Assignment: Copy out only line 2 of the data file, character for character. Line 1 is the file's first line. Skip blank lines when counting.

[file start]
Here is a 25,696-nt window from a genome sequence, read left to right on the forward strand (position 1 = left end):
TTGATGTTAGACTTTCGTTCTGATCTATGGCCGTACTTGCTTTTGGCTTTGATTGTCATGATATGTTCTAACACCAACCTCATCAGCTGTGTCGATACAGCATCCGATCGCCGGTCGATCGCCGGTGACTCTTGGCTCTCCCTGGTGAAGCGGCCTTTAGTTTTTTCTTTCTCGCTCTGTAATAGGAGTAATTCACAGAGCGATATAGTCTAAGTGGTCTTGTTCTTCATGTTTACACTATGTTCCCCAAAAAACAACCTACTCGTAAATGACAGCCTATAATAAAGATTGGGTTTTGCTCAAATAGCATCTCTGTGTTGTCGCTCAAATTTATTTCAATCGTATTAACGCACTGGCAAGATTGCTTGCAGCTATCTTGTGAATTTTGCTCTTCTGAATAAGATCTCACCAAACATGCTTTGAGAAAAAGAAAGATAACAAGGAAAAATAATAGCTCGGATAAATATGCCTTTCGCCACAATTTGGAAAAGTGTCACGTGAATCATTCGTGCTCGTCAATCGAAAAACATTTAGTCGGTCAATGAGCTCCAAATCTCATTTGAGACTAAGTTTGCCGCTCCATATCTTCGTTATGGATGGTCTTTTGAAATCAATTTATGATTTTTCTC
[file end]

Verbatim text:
TTGATGTTAGACTTTCGTTCTGATCTATGGCCGTACTTGCTTTTGGCTTTGATTGTCATGATATGTTCTAACACCAACCTCATCAGCTGTGTCGATACAGCATCCGATCGCCGGTCGATCGCCGGTGACTCTTGGCTCTCCCTGGTGAAGCGGCCTTTAGTTTTTTCTTTCTCGCTCTGTAATAGGAGTAATTCACAGAGCGATATAGTCTAAGTGGTCTTGTTCTTCATGTTTACACTATGTTCCCCAAAAAACAACCTACTCGTAAATGACAGCCTATAATAAAGATTGGGTTTTGCTCAAATAGCATCTCTGTGTTGTCGCTCAAATTTATTTCAATCGTATTAACGCACTGGCAAGATTGCTTGCAGCTATCTTGTGAATTTTGCTCTTCTGAATAAGATCTCACCAAACATGCTTTGAGAAAAAGAAAGATAACAAGGAAAAATAATAGCTCGGATAAATATGCCTTTCGCCACAATTTGGAAAAGTGTCACGTGAATCATTCGTGCTCGTCAATCGAAAAACATTTAGTCGGTCAATGAGCTCCAAATCTCATTTGAGACTAAGTTTGCCGCTCCATATCTTCGTTATGGATGGTCTTTTGAAATCAATTTATGATTTTTCTC